It’s an oft-repeated truism in ethics: “Good facts are essential for good ethics.” So surely we need the facts about an issue as ethically fraught as abortion. Yet not only do we not have them, but they are intentionally not gathered or, if some are or might be available, access to them is denied.
That allows two myths that favour the pro-choice stance on abortion to be propagated: That late-term abortion is rare and that there is a consensus in Canada on the public-policy regime that should govern abortion (which, at present, is the complete absence of any law).
Margaret Wente, writing recently in the Globe and Mail, articulates both myths in one succinct sentence. She states that “a broad social consensus shapes actual (abortion) practice … (and) there are virtually no late-term abortions.” But to the extent one can obtain the facts, the evidence is otherwise.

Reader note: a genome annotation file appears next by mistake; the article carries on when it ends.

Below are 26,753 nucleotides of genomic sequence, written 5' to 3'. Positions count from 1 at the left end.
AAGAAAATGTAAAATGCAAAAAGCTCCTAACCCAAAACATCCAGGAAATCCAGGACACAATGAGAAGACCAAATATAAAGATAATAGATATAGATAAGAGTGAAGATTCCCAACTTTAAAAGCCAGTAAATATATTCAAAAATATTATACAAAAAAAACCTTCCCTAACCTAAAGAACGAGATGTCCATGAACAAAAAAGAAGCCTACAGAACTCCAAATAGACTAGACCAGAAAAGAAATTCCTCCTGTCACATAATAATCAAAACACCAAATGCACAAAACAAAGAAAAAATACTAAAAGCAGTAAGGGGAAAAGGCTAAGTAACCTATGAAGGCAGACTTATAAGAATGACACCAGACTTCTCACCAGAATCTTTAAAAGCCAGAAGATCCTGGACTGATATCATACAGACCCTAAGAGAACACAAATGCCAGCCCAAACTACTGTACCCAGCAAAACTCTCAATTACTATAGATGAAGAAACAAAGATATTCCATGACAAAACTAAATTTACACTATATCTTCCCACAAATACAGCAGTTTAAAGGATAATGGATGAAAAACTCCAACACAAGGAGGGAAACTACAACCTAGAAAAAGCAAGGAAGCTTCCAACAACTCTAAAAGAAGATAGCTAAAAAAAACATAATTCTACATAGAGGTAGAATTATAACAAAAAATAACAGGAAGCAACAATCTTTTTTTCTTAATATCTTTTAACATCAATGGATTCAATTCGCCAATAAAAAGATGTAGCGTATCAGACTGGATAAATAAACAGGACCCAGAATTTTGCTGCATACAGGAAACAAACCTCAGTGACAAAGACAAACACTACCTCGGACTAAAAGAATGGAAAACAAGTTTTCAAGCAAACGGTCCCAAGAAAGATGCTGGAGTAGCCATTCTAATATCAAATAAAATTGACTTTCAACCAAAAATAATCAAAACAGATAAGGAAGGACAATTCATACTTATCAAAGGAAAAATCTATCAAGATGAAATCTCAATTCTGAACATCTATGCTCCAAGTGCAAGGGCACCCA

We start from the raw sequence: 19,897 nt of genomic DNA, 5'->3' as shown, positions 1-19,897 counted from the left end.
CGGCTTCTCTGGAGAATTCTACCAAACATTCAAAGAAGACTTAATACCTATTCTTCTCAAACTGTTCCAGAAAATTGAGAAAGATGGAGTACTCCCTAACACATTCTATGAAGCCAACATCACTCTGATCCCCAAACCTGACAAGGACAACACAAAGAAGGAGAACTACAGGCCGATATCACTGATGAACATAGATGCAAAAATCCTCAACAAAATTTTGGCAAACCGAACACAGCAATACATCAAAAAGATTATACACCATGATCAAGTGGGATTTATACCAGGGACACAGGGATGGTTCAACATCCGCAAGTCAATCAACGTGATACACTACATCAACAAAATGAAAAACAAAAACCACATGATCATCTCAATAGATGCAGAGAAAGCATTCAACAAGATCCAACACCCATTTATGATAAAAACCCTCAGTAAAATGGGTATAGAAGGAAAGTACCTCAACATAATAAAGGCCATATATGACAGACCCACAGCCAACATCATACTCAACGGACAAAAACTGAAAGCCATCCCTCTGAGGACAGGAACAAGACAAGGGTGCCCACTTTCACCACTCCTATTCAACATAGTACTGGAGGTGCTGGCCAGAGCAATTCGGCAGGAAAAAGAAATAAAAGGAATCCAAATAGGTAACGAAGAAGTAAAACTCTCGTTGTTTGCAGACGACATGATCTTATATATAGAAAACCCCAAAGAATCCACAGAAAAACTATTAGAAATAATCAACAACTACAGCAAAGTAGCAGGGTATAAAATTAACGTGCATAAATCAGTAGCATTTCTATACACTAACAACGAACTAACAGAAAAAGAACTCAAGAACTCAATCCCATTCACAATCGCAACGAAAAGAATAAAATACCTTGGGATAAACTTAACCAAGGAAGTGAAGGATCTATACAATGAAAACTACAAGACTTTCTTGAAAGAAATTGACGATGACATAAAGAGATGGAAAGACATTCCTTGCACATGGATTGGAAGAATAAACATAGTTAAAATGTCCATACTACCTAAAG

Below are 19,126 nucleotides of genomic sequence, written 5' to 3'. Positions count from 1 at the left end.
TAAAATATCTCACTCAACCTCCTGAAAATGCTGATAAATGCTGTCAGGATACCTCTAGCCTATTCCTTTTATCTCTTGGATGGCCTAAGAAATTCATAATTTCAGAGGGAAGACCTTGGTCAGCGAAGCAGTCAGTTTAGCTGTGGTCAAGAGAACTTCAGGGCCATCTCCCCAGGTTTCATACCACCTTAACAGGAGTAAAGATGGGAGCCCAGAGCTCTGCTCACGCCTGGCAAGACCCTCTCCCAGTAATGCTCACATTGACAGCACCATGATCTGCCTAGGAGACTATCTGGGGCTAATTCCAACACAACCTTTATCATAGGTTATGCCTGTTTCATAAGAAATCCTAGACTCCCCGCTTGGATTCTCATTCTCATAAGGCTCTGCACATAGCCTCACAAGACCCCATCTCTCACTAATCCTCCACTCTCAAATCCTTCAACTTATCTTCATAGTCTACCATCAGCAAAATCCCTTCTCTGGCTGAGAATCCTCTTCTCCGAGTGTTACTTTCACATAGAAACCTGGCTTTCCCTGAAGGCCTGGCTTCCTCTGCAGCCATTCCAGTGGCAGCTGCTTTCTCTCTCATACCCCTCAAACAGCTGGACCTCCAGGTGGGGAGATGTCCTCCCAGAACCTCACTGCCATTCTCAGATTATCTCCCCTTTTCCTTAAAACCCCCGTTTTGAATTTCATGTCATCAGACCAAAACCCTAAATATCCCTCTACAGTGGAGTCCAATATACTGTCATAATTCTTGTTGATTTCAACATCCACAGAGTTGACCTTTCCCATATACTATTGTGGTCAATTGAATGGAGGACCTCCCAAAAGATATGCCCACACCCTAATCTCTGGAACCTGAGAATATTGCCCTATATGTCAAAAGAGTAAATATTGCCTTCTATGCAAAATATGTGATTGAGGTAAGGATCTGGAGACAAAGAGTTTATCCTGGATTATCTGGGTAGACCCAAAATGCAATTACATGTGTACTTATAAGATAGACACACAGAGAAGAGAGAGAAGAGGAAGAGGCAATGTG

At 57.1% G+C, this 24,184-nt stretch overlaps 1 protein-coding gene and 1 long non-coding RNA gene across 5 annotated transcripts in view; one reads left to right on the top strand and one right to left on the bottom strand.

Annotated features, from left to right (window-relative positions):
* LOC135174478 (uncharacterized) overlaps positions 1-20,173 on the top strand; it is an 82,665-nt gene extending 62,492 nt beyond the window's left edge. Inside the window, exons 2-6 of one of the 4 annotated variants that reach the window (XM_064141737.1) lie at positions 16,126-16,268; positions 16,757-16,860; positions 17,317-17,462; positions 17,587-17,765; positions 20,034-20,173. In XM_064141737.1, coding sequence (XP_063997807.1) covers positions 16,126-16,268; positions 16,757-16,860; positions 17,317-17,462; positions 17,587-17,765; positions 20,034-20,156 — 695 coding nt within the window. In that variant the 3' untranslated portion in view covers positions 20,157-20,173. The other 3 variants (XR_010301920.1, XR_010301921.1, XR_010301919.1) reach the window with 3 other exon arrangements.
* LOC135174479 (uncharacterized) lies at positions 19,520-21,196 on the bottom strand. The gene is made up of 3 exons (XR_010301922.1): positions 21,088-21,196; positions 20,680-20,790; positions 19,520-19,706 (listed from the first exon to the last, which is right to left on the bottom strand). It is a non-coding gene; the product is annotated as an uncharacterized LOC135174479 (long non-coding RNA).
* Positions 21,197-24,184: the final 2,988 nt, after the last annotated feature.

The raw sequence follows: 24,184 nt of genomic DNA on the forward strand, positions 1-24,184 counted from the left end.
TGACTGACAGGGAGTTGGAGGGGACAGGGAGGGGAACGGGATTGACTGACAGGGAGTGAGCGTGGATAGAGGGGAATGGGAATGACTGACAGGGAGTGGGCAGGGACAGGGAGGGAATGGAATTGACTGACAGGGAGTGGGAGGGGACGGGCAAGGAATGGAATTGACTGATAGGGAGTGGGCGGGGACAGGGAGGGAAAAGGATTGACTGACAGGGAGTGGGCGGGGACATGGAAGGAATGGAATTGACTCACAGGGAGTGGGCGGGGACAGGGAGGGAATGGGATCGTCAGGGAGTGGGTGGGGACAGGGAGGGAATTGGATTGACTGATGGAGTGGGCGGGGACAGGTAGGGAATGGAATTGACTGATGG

The facts on late-term abortions are intentionally made difficult to obtain. Some time ago, I contacted a staff member at Statistics Canada to ask about the numbers of late-term abortions. She told me they were instructed for political reasons not to collect statistics on the gestational age at which abortion occurs. She explained, however, that hospitals must report the number of abortions and about 45 per cent had continued to report gestational age. From these unsolicited reports, it’s known that at least 400 post-viability abortions take place in Canada each year and the actual number is most probably more than twice that. The Canadian Medical Association sets viability (some chance of the child living outside the womb) at 20 weeks gestation. Continue Reading